Butch Cassidy back on the trail
By Michael O'Sullivan
Friday, Oct 14, 2011
"Blackthorn" feels less like a proper sequel to "Butch Cassidy and the Sundance Kid," which it purports to be, than a coattail rider.
Set in 1927, 19 years after the shootout that seemingly closed the book on the earlier Western, "Blackthorn" does feature a character based on Butch (Sam Shepard), who somehow mysteriously survived the famous hail of bullets and who is living in Bolivia under the name James Blackthorn.
But apart from some flashbacks to Butch and Sundance's glory days (enacted with lackluster energy by Nikolaj Coster-Waldau and Padraic Delaney), and a subplot about the alcoholic lawman who has been looking for Butch all these years (Stephen Rae), there's no strong - or necessary - connection to the 1969 film.
Blackthorn might as well be the guy's real name, for all it matters to the story at hand.
As for that story, it's one whose drama fails to live up to the drama of the first movie, let alone to its own visuals. Though it's beautifully shot by Spanish director Mateo Gil, with scenes taking place in desolate salt flats and other austerely picturesque vistas, the movie's central dynamic - the relationship between James and a fugitive robber (Eduardo Noriega) - feels slack and uncompelling, especially compared with the crackling connection between Butch and Sundance that gave the first film its charge.
As "Blackthorn" gets going, its hero has decided to return to the States with the money he has put aside from raising horses. But on the way home from the bank, James's horse runs off with all his cash, after being startled by a gunshot. At fault is the aforementioned fugitive, a Spanish mine engineer named Eduardo, who claims to have stolen a pile of money from his employer, a ruthless mine owner, and who is now on the run from the man's henchmen. If James agrees to help him escape to where Eduardo has hidden the loot, Eduardo will give him a share.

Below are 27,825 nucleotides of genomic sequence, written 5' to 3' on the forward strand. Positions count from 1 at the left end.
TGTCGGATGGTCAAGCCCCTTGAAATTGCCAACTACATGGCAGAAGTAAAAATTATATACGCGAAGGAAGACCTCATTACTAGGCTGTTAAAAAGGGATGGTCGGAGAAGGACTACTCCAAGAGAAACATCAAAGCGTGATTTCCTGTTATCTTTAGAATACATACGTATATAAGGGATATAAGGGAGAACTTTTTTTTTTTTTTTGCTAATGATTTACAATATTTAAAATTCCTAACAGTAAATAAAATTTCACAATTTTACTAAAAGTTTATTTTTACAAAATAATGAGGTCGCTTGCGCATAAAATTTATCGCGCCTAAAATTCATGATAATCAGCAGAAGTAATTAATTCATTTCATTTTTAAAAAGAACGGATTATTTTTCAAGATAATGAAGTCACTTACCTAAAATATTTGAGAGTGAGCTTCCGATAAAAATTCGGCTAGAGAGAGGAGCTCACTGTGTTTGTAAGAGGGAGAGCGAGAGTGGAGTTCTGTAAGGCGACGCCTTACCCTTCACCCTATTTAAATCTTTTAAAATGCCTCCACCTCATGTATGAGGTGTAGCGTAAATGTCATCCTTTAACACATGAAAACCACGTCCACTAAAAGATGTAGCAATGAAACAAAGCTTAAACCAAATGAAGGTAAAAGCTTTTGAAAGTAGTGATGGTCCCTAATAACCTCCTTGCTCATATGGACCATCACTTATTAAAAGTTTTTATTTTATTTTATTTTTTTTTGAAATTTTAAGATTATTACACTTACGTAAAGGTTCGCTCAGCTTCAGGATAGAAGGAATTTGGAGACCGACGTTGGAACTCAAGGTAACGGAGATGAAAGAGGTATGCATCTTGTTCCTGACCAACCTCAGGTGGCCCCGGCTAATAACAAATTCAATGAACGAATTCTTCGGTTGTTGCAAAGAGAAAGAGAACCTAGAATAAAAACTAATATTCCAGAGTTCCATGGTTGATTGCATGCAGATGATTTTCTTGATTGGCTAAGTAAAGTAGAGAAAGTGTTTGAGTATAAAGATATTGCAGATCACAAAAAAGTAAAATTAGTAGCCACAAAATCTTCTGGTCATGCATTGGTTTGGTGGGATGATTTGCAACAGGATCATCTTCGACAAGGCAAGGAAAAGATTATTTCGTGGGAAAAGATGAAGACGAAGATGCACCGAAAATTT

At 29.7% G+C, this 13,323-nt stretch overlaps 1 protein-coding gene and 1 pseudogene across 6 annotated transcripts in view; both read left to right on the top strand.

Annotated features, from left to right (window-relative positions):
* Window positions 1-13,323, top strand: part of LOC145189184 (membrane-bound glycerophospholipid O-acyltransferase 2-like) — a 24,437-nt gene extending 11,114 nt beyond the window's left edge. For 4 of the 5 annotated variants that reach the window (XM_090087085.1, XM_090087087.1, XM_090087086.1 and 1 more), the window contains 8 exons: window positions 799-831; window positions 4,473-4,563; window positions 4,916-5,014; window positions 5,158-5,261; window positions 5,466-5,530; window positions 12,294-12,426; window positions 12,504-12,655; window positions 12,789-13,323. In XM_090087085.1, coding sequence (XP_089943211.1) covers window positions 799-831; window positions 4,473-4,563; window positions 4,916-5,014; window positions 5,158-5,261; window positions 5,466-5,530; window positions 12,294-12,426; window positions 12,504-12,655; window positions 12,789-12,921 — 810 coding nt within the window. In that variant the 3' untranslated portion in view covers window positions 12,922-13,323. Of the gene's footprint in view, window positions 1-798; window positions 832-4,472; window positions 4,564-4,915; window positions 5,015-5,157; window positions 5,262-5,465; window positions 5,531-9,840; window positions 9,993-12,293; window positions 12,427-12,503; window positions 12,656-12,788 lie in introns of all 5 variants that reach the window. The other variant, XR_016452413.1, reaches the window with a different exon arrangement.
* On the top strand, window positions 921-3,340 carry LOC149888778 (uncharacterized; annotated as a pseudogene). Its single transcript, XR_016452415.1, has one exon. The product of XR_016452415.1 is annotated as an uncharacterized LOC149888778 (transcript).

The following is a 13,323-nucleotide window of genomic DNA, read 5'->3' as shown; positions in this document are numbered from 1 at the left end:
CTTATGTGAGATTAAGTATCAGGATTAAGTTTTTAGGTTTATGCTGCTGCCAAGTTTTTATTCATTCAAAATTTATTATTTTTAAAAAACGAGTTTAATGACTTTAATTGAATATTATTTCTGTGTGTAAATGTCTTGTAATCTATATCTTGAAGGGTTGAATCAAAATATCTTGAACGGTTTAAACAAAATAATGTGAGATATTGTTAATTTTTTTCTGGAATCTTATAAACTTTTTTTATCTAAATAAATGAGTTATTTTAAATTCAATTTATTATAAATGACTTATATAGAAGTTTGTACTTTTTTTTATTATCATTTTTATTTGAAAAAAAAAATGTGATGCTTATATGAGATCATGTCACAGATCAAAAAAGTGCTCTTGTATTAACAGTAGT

It's a promising setup. Just when James decides to cash in his chips and retire in peace, he gets sucked back into his earlier life of crime - and a friendship with another charming rogue.
The problem is that we never really care very much about what happens to these two. Unlike Paul Newman's Butch and Robert Redford's Sundance, there's precious little chemistry between James and Eduardo. The question of the money - made only mildly more interesting by a narrative twist that introduces a minor moral kink in the story near the end - is just about the only thing that keeps the film on its feet.
James and Eduardo's relationship has a somnolent energy that makes the film feel sluggish, despite the occasional chase sequence and shootout.
In the title role, Shepard does his darnedest to reveal the character's complexity and depth. His weathered face helps to tell the back story, but most of the hard work is done by all the references to the earlier - and far better - film.
Contains violence, obscenity and the chewing of coca leaves. In English, Spanish, Aymara and Quechua with some English subtitles.